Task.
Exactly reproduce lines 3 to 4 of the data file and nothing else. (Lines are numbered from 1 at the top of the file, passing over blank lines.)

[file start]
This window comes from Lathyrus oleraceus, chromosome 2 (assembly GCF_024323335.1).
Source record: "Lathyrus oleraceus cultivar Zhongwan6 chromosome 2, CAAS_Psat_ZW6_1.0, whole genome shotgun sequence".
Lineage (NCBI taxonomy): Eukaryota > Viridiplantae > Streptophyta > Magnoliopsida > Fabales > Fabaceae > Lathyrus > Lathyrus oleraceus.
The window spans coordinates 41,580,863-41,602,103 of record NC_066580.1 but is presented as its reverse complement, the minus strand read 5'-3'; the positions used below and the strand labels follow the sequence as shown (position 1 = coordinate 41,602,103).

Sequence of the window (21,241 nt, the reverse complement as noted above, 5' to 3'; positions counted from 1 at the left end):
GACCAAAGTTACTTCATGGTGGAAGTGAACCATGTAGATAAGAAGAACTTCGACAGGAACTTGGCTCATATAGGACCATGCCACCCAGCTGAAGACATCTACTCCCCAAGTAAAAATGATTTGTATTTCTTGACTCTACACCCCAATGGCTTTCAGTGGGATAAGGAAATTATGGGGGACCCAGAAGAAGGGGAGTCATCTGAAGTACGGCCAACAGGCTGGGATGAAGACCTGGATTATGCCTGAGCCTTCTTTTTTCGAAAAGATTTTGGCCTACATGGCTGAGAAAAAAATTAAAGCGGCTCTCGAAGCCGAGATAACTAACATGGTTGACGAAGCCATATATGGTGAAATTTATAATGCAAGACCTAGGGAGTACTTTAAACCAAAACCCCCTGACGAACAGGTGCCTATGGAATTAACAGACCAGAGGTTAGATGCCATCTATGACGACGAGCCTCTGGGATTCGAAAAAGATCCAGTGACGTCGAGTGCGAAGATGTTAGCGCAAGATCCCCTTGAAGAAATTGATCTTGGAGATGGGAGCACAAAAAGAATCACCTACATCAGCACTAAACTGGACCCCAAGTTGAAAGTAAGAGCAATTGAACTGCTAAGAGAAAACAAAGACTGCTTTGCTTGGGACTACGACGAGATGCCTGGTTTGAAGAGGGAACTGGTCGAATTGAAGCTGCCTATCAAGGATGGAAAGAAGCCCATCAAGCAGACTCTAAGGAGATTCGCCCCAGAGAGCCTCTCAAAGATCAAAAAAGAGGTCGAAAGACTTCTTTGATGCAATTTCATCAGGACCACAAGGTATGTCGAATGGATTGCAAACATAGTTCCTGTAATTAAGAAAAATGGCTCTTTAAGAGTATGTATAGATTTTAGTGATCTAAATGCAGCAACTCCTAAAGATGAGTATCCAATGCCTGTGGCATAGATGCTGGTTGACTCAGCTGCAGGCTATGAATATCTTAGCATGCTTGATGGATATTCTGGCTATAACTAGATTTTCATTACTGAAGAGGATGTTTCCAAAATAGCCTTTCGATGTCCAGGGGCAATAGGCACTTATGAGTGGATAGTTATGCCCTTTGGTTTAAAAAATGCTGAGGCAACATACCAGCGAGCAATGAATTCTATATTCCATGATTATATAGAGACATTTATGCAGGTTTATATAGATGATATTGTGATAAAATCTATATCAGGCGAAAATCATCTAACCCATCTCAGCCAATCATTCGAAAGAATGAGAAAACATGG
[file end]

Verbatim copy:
Lineage (NCBI taxonomy): Eukaryota > Viridiplantae > Streptophyta > Magnoliopsida > Fabales > Fabaceae > Lathyrus > Lathyrus oleraceus.
The window spans coordinates 41,580,863-41,602,103 of record NC_066580.1 but is presented as its reverse complement, the minus strand read 5'-3'; the positions used below and the strand labels follow the sequence as shown (position 1 = coordinate 41,602,103).